Ethics of Health Research in Communities: Perspectives From the Southwestern United States
Williams, R. L.
Willging, C. E.
Sussman, A. L.
Freeman, W. L.
Williams, R. L. and Willging, C. E. and Quintero, G. and Kalishman, S. and Sussman, A. L. and Freeman, W. L. (2010) Ethics of Health Research in Communities: Perspectives From the Southwestern United States. The Annals of Family Medicine, 8 (5). pp. 433-439.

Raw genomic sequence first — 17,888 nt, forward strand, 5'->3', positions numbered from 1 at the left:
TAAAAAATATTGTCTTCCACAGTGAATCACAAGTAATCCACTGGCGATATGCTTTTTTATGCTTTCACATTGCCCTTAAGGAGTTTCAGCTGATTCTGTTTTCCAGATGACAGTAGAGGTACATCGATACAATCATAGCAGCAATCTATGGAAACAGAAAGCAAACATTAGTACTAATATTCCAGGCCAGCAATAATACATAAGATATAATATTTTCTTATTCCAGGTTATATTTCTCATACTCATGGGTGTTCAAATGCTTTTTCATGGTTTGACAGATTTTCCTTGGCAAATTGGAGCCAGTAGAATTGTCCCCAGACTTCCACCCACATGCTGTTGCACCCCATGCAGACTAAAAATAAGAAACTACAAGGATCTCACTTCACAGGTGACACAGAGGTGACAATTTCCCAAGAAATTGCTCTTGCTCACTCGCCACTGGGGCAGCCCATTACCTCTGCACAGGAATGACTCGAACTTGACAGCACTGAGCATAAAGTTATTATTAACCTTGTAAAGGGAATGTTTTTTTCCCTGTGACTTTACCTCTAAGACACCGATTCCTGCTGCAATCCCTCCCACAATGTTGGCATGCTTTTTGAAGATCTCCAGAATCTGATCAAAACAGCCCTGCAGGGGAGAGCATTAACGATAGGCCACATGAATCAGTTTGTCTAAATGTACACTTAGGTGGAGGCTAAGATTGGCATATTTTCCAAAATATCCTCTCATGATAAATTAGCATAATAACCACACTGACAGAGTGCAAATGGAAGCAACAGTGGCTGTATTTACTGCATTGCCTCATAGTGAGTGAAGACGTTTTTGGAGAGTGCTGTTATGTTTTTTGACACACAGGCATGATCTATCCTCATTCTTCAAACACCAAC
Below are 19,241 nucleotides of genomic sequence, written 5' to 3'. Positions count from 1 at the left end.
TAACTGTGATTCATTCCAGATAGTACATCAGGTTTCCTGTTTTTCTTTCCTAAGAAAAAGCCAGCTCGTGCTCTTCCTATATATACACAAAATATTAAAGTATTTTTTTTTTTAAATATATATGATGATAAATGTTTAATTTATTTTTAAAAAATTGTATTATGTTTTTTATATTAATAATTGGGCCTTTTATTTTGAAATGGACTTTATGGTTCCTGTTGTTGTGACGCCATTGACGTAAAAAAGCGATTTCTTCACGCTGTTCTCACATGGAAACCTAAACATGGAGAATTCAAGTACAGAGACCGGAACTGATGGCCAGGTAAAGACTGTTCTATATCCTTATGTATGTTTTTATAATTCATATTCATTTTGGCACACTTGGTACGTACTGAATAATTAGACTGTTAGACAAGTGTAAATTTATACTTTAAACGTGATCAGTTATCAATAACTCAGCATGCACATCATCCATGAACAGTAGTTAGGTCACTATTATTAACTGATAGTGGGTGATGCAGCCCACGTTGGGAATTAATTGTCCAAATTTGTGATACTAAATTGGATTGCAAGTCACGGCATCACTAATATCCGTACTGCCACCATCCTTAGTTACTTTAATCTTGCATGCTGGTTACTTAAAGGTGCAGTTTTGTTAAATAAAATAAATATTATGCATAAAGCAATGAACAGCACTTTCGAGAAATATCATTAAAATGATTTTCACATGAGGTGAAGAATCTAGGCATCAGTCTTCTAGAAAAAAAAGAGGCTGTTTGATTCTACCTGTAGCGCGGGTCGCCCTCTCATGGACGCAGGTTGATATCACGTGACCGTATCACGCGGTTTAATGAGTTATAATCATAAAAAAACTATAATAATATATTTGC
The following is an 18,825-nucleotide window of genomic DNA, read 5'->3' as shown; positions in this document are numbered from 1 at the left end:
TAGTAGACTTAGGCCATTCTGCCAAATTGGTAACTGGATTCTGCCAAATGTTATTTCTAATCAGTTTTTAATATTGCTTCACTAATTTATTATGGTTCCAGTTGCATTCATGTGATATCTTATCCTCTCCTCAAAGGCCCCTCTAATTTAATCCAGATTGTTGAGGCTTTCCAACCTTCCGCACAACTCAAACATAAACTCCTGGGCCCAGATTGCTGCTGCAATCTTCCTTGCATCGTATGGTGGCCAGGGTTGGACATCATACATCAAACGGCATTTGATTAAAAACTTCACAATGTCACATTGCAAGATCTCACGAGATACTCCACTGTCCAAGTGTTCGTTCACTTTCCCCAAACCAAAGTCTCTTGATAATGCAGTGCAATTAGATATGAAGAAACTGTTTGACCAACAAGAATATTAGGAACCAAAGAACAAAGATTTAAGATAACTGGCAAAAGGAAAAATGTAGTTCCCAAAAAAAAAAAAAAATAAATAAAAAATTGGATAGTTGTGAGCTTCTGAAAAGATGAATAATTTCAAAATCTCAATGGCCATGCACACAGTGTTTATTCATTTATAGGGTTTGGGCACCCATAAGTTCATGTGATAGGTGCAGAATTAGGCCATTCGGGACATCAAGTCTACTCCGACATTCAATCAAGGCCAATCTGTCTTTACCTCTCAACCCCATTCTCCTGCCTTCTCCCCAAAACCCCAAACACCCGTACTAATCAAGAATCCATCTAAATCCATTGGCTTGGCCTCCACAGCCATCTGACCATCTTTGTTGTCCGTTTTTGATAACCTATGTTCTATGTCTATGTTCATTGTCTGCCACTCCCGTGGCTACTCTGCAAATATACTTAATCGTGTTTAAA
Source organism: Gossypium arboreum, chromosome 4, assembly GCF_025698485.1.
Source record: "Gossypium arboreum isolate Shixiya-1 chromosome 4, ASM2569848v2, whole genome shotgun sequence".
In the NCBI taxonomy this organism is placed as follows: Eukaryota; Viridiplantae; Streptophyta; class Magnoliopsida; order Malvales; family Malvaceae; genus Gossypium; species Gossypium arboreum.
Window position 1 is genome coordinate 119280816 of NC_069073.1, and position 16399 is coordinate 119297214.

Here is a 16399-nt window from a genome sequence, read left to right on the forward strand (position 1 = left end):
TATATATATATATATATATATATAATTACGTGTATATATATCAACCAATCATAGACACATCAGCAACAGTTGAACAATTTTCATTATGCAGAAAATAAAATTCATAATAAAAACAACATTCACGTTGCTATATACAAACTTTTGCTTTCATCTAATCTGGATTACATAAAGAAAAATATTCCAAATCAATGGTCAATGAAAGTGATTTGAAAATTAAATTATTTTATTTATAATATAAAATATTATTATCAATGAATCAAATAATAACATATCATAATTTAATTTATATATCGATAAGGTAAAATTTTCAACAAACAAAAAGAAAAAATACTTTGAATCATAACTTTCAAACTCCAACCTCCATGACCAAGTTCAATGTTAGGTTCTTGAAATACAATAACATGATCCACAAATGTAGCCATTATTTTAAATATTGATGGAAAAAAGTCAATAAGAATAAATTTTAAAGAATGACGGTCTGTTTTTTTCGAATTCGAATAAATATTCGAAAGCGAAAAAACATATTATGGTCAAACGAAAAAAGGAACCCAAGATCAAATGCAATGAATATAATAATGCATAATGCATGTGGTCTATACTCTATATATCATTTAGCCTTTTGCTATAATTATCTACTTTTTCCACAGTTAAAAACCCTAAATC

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PURPOSE: The increasing attention paid to community-based research highlights the question of whether human research protections focused on the individual are adequate to safeguard communities. We conducted a study to explore how community members perceive low-risk health research, the adequacy of human research protection processes, and the ethical conduct of community-based research. METHODS: Eighteen focus groups were conducted among rural and urban Hispanic and Native American communities in New Mexico using a semistructured guide. Group transcriptions were analyzed using iterative readings and coding, with review of the analytic summary by group members. RESULTS: Although participants recognized the value of health research, many also identified several adverse effects of research in their communities, including social (community and individual labeling, stigmatization, and discrimination) and economic (community job losses, increased insurance rates, and loss of community income). A lack of community beneficence was emphasized by participants who spoke of researchers who fail to communicate results adequately or assist with follow-through. Many group members did not believe current human research and data privacy processes were adequate to protect or assist communities. CONCLUSIONS: Ethical review of community-based health research should apply the Belmont principles to communities. Researchers should adopt additional approaches to community-based research by engaging communities as active partners throughout the research process, focusing on community priorities, and taking extra precautions to assure individual and community privacy. Plans for meaningful dissemination of results to communities should be part of the research design.